Introduction

Azure BizTalk Services (formerly called Windows Azure BizTalk Services or WABS) is general available now as a service within Microsoft Azure. One of the addition to this service is an explorer similar to Visual Studio add-in for the Service Bus or Azure Storage.



Figure 1. Service Bus Explorer Add-in.

The BizTalk Service explorer offers the following features:
  • Browsing artifacts in you BizTalk Service
  • Explore tracked events within your bridge
  • Upload and download artifacts
  • Restarting the BizTalk service
  • Test and debug bridges

Installation and configuration

The explorer for WABS can be added within Visual Studio via extensions and updates, where you can search for in the Visual Studio Gallery. To add this explorer you need to go to Tools within Visual Studio. Subsequently you go to Extensions and updates… You then search in the Visual Studio Gallery online.



Figure 2. Visual Studio Gallery online: BizTalk Service Explorer.

You can now add a BizTalk Service(s) you have provisioned in Windows Azure. By simple right clicking the Azure BizTalk Services you can select Add BizTalk Service … A dialog will appear where you have to fill in service name of your BizTalk Service, the namespace and issuer secret (obtained through Access Control Services).



Figure 3. Specify details for adding a BizTalk Service to the BizTalk Service Explorer.

After clicking OK you will see the specified BizTalk Service appear in the BizTalk Service Explorer.



Figure 4. Windows Azure BizTalk Services Add-in.

Exploring the features

The BizTalk Service explorer offers several features. In the next couple of paragraphs each feature will be discussed by means of a sample bridge. This bridge is a two-way bridge that will receive a message, transform it to required format to be send to a back-end SQL database, and the response will be routed back to the caller through the bridge.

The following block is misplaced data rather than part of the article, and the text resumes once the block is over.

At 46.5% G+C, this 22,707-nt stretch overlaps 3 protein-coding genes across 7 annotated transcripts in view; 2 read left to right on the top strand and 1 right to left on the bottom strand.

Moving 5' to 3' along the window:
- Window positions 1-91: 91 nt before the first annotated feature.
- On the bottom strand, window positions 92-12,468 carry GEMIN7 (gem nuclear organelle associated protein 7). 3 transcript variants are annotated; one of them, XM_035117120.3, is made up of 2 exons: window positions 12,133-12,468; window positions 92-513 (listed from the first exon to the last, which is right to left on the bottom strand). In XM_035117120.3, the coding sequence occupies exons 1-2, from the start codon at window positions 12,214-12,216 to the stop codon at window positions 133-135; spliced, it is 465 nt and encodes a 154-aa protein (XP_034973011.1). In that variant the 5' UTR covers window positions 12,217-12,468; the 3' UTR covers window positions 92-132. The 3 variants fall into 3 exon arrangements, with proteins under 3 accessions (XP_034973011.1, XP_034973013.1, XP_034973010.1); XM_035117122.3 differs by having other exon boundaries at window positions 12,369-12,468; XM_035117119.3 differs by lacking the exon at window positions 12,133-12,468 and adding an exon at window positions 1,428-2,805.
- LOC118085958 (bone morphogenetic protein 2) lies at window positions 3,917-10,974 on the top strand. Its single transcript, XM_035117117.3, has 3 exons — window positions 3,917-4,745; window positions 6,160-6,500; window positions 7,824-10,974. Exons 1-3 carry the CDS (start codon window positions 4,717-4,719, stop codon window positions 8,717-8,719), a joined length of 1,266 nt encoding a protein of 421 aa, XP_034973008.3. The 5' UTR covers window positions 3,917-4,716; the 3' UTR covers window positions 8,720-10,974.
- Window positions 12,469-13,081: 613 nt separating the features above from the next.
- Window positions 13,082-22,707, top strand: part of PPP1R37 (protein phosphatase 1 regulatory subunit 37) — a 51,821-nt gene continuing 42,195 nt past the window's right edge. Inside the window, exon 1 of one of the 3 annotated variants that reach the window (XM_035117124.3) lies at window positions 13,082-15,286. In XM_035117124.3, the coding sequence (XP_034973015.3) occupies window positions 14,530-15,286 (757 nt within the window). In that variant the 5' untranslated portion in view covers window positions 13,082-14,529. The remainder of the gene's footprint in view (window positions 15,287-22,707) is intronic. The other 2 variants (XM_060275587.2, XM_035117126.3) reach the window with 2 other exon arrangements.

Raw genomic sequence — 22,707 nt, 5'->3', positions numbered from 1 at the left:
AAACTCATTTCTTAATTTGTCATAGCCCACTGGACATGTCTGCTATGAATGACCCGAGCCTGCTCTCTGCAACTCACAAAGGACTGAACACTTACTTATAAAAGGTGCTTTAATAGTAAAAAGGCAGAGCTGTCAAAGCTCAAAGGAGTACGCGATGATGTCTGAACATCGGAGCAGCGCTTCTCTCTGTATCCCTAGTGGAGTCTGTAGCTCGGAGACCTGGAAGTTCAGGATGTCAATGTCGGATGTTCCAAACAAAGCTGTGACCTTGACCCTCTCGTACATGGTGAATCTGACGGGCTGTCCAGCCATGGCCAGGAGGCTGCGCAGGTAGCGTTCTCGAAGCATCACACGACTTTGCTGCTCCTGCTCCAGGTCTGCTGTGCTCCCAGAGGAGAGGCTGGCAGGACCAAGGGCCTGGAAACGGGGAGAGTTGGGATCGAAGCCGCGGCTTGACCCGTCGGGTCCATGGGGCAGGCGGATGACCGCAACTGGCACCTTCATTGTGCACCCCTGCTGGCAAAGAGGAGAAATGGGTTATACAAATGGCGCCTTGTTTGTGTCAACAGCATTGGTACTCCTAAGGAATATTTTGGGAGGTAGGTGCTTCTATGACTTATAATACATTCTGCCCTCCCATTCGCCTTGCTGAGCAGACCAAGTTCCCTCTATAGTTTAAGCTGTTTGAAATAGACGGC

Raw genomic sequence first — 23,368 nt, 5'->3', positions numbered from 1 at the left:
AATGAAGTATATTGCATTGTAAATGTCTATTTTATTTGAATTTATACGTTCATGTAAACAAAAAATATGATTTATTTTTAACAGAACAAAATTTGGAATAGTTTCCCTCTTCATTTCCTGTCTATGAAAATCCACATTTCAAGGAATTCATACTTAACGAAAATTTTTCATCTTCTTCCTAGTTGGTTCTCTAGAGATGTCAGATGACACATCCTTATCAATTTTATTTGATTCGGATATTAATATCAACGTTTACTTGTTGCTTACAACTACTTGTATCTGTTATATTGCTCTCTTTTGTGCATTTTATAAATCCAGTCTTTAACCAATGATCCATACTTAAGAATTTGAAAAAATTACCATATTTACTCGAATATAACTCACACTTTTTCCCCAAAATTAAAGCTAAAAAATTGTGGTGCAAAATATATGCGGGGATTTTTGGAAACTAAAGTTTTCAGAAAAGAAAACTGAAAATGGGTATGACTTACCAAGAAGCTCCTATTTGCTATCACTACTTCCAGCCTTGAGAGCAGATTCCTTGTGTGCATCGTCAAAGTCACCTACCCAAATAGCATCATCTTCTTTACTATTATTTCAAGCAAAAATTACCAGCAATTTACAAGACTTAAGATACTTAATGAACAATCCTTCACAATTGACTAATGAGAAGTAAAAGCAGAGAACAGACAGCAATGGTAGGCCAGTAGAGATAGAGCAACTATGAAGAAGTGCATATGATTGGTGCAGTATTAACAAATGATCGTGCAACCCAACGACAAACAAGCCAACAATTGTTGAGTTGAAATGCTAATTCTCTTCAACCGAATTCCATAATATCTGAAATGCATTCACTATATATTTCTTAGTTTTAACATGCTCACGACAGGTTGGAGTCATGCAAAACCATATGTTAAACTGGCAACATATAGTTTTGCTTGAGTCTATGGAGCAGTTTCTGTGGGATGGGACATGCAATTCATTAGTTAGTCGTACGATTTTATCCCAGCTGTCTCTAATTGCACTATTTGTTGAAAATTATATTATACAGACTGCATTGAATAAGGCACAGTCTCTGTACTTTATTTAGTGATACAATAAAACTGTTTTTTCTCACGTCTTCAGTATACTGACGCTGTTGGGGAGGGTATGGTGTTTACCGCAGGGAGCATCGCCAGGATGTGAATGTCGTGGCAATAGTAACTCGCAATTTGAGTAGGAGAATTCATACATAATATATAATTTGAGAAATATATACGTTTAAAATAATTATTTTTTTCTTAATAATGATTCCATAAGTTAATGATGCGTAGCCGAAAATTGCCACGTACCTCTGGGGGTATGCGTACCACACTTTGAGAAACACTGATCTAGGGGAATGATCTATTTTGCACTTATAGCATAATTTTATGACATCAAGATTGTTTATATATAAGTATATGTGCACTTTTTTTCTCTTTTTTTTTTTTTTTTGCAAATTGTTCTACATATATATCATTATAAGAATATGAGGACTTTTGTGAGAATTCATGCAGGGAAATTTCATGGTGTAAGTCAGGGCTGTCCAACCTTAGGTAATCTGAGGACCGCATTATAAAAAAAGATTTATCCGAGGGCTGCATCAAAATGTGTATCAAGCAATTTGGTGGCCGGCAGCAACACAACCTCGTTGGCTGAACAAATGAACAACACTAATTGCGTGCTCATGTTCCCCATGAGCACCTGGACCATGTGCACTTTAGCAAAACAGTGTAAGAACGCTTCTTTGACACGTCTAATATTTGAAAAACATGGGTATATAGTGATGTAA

Browsing artifacts

The BizTalk Service Explorer offers the ability to browse through the BizTalk Service. You can see the assemblies, bridges, certificates, schemas and transforms that have been deployed to your BizTalk Service.



Figure 5. BizTalk Service Artifacts.

By expanding the artifact nodes you can browse through them.



Figure 6. Browsing in BizTalk Service artifacts.

Explore tracked events

Previous paragraph showed how to browse through the BizTalk Service artifacts. In case messages are send to a bridge than these will be tracked that is metadata like tracking id, track point and timestamps are always tracked. This also accounts for fault information of failed messages. The level of tracking can be specified in the bridge with Visual Studio. You can either track message processing events and/or all message properties.



Figure 7. Specify the level of tracking on a bridge.

By selecting a Bridge you can expand the tracking events to browse through tracked events.



Figure 8. Browse through tracking events.

Upload/download artifacts

BizTalk Service offer the ability to upload a new artifact. In case you right click on the Assemblies, Bridges, Certificates, Schemas or Transforms node you will see a dialog with the option Upload New…



Figure 9. Upload a new artifact (schema).

In case you want to download an artifact then you have to select a certain artifact within Assemblies, Bridges, Certificates, Schemas or Transforms.



Figure 10. Download an artifact.

Restarting the BizTalk Service

The BizTalk Service can be restarted through the BizTalk Services Explorer. By right clicking the desired BizTalk Service you have the option available.